46 comments, all very interesting. Appreciate the effort to contribute, but not sure whether to be impressed, amazed or deeply worried!
Maybe a parallell that could be drawn on this whole Devo Max thing is if we go back into the mists of time and the Constitutional Convention when the SNP said we want a question on independence as well as devolution on the ballot paper and they said no and we then went off in a huff. This is the same situation in reverse, only instead of saying no we are saying yes OK you can have your question provided you can come up with something that makes sense and has a broad range of support. It remains to be seen whether that happens of course, it’s not in the SNP’s hands
With hindsight, from a unionist perspective, the Constitutional Convention should have said yes OK you can have your question on independence as well as a question on devolution because if there had been a question on independence in 1997 you really would have cooked the SNP goose and had enough goose fat left over to do your roast tatties till kingdom come. But hindsight is a great thing isn’t it.
Same old, same old.
There is only one very big fly in the ointment of any other question than the one proposed by the SNP. That is quite simply that there is no other than the Westminster Government that can pose any other question than Independence yes or no. That is because it is only that Westminster Government is the only organ that can give, or take, any extra or less powers than Holyrood has now. Would you trust a Westminster Government that are, at present, promising such things as, taking the Pandas away from Edinburgh, or the dafter one of saying the United Kingdom Embassies would stop allowing Scotland to promote whiskey, (turns out those embassies charge the Scottish up to £3,000 for doing so already but do not charge the UK when they promote English produce and goods). What of all the other stupid things these United Kingdom Government have promised to punish we upstart Scots for? So perhaps the author of this article will care to explain to us all why The Scottish branch of the UK labour party is not saying anything about the crazy claims made by such as The guid laird Wallace, who is spouting that the Westminster Parliament has the legal right to over rule the independent Scottish law that is based upon the fact the people of Scotland are Sovereign, that as Scotland is now a constitutional monarchy, that means any elected person those sovereign people elect to represent them carries their delegation to use the people’s sovereign right? So with more pandas than Tory MPs and only 11 libdems from Scotland Westminster is not mandated to govern Scotland while Holyrood is. Yet today in Holyrood those Labour MSPs reafirmed the sovereignty of the Scottish people. You cannot have it both ways. So there it is. Only Westminster can define DevoMax or and other Devo you can think of and if so can we ever trust them to actually provide it if we voted for it?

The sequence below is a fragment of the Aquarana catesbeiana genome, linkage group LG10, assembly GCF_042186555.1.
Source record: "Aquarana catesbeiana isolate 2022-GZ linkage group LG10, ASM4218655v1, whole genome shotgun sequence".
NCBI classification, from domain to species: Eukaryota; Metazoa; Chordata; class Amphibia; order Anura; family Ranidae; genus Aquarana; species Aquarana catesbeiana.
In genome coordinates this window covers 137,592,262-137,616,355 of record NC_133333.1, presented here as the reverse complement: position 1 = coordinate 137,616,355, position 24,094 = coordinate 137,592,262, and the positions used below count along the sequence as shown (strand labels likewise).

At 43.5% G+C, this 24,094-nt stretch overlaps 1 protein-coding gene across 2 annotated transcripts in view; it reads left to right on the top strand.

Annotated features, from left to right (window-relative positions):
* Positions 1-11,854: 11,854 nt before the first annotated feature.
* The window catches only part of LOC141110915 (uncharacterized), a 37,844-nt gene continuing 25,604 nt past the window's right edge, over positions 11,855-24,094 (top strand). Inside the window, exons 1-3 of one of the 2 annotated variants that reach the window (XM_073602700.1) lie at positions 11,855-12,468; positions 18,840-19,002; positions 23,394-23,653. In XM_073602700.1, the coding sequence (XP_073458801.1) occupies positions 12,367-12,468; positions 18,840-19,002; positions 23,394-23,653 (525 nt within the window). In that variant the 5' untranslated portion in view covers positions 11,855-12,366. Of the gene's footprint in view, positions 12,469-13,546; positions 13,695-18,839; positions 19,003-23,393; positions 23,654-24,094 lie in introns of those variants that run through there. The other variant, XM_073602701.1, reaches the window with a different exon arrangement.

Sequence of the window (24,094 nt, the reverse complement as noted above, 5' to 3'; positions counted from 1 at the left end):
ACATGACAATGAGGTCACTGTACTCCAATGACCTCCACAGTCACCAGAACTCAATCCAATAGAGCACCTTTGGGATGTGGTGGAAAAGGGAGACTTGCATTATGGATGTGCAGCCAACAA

It daes ma heid in every time a polititian starts wi “I’m as patriotic as any nationalist and they dont have a monopoly on standing up for Scotland” Aye well, why keep saying it unless you are uncomfortable with your political position. You could just as easily claim to be a patriotic Briton but of course Britishness is not a nationality is it. Best for those who still support London rule
to just state that preference . Make no mistake,there will be an awfy lot of saltires on display on Independence/Referendum day. The Union Jack is a political flag that often evokes visions of Empire, Conquest and Militarism and it might be a red rag to many radical Scots who for example are opposed to Trident in Scotland.